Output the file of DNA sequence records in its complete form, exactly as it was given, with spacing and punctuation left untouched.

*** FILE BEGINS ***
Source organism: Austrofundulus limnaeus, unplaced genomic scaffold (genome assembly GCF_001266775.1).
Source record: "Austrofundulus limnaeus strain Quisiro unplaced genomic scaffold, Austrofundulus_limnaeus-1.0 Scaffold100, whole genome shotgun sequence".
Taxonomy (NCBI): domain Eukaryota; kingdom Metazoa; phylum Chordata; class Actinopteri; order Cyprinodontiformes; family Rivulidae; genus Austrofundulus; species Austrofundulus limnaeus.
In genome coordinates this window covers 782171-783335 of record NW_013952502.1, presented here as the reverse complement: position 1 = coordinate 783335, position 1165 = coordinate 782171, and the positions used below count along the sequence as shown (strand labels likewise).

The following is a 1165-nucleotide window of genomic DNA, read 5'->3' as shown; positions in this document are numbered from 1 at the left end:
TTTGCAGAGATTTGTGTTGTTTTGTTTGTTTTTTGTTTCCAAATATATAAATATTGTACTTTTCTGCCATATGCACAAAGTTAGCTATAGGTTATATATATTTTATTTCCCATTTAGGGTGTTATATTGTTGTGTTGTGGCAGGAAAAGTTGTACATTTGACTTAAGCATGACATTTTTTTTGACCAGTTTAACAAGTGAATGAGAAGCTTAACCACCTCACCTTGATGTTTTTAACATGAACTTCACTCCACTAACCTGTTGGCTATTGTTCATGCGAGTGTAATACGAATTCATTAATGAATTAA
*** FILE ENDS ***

Source organism: Austrofundulus limnaeus, unplaced genomic scaffold (genome assembly GCF_001266775.1).
Source record: "Austrofundulus limnaeus strain Quisiro unplaced genomic scaffold, Austrofundulus_limnaeus-1.0 Scaffold100, whole genome shotgun sequence".
Taxonomy (NCBI): domain Eukaryota; kingdom Metazoa; phylum Chordata; class Actinopteri; order Cyprinodontiformes; family Rivulidae; genus Austrofundulus; species Austrofundulus limnaeus.
In genome coordinates this window covers 782171-783335 of record NW_013952502.1, presented here as the reverse complement: position 1 = coordinate 783335, position 1165 = coordinate 782171, and the positions used below count along the sequence as shown (strand labels likewise).

The following is a 1165-nucleotide window of genomic DNA, read 5'->3' as shown; positions in this document are numbered from 1 at the left end:
TTTGCAGAGATTTGTGTTGTTTTGTTTGTTTTTTGTTTCCAAATATATAAATATTGTACTTTTCTGCCATATGCACAAAGTTAGCTATAGGTTATATATATTTTATTTCCCATTTAGGGTGTTATATTGTTGTGTTGTGGCAGGAAAAGTTGTACATTTGACTTAAGCATGACATTTTTTTTGACCAGTTTAACAAGTGAATGAGAAGCTTAACCACCTCACCTTGATGTTTTTAACATGAACTTCACTCCACTAACCTGTTGGCTATTGTTCATGCGAGTGTAATACGAATTCATTAATGAATTAA